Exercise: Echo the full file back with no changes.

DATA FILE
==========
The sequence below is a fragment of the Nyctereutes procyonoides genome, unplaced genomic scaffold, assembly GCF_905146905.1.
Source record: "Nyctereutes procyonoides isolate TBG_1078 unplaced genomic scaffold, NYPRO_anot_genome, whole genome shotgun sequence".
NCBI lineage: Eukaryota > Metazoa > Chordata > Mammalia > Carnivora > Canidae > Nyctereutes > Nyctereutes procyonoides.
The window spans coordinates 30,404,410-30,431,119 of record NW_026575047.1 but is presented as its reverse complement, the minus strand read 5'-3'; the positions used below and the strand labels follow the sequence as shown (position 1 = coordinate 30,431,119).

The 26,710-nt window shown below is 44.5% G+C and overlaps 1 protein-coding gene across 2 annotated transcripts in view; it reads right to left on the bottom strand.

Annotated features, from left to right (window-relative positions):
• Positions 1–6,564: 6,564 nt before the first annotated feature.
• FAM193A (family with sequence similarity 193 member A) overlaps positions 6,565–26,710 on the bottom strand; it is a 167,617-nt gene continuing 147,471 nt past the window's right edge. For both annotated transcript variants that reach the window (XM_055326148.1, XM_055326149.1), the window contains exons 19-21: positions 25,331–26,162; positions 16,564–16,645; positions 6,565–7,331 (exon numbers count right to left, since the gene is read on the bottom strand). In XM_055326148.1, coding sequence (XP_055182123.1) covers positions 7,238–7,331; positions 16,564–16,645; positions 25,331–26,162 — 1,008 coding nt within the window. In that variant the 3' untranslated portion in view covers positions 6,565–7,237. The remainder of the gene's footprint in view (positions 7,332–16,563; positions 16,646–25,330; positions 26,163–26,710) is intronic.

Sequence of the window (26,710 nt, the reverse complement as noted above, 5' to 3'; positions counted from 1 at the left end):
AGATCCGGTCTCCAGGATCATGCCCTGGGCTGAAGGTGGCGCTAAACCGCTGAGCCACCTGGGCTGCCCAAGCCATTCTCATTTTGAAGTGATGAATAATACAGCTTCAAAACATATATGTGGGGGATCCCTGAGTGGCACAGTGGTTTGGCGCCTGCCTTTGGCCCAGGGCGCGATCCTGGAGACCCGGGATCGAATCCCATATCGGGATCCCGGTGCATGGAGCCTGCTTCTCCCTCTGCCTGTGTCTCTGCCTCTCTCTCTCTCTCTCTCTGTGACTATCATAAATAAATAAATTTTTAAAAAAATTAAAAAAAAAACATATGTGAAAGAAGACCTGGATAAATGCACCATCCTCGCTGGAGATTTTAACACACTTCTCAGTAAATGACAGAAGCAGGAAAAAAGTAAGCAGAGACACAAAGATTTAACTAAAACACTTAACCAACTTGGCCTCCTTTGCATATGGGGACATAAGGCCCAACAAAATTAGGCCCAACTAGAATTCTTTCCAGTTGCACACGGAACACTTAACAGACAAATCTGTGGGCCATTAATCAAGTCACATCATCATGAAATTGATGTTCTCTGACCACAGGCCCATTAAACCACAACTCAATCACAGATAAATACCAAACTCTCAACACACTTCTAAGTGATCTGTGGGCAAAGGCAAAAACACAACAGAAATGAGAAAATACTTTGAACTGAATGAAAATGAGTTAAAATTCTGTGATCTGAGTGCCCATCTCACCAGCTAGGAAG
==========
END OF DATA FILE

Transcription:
The sequence below is a fragment of the Nyctereutes procyonoides genome, unplaced genomic scaffold, assembly GCF_905146905.1.
Source record: "Nyctereutes procyonoides isolate TBG_1078 unplaced genomic scaffold, NYPRO_anot_genome, whole genome shotgun sequence".
NCBI lineage: Eukaryota > Metazoa > Chordata > Mammalia > Carnivora > Canidae > Nyctereutes > Nyctereutes procyonoides.
The window spans coordinates 30,404,410-30,431,119 of record NW_026575047.1 but is presented as its reverse complement, the minus strand read 5'-3'; the positions used below and the strand labels follow the sequence as shown (position 1 = coordinate 30,431,119).

The 26,710-nt window shown below is 44.5% G+C and overlaps 1 protein-coding gene across 2 annotated transcripts in view; it reads right to left on the bottom strand.

Annotated features, from left to right (window-relative positions):
• Positions 1–6,564: 6,564 nt before the first annotated feature.
• FAM193A (family with sequence similarity 193 member A) overlaps positions 6,565–26,710 on the bottom strand; it is a 167,617-nt gene continuing 147,471 nt past the window's right edge. For both annotated transcript variants that reach the window (XM_055326148.1, XM_055326149.1), the window contains exons 19-21: positions 25,331–26,162; positions 16,564–16,645; positions 6,565–7,331 (exon numbers count right to left, since the gene is read on the bottom strand). In XM_055326148.1, coding sequence (XP_055182123.1) covers positions 7,238–7,331; positions 16,564–16,645; positions 25,331–26,162 — 1,008 coding nt within the window. In that variant the 3' untranslated portion in view covers positions 6,565–7,237. The remainder of the gene's footprint in view (positions 7,332–16,563; positions 16,646–25,330; positions 26,163–26,710) is intronic.

Sequence of the window (26,710 nt, the reverse complement as noted above, 5' to 3'; positions counted from 1 at the left end):
AGATCCGGTCTCCAGGATCATGCCCTGGGCTGAAGGTGGCGCTAAACCGCTGAGCCACCTGGGCTGCCCAAGCCATTCTCATTTTGAAGTGATGAATAATACAGCTTCAAAACATATATGTGGGGGATCCCTGAGTGGCACAGTGGTTTGGCGCCTGCCTTTGGCCCAGGGCGCGATCCTGGAGACCCGGGATCGAATCCCATATCGGGATCCCGGTGCATGGAGCCTGCTTCTCCCTCTGCCTGTGTCTCTGCCTCTCTCTCTCTCTCTCTCTGTGACTATCATAAATAAATAAATTTTTAAAAAAATTAAAAAAAAAACATATGTGAAAGAAGACCTGGATAAATGCACCATCCTCGCTGGAGATTTTAACACACTTCTCAGTAAATGACAGAAGCAGGAAAAAAGTAAGCAGAGACACAAAGATTTAACTAAAACACTTAACCAACTTGGCCTCCTTTGCATATGGGGACATAAGGCCCAACAAAATTAGGCCCAACTAGAATTCTTTCCAGTTGCACACGGAACACTTAACAGACAAATCTGTGGGCCATTAATCAAGTCACATCATCATGAAATTGATGTTCTCTGACCACAGGCCCATTAAACCACAACTCAATCACAGATAAATACCAAACTCTCAACACACTTCTAAGTGATCTGTGGGCAAAGGCAAAAACACAACAGAAATGAGAAAATACTTTGAACTGAATGAAAATGAGTTAAAATTCTGTGATCTGAGTGCCCATCTCACCAGCTAGGAAG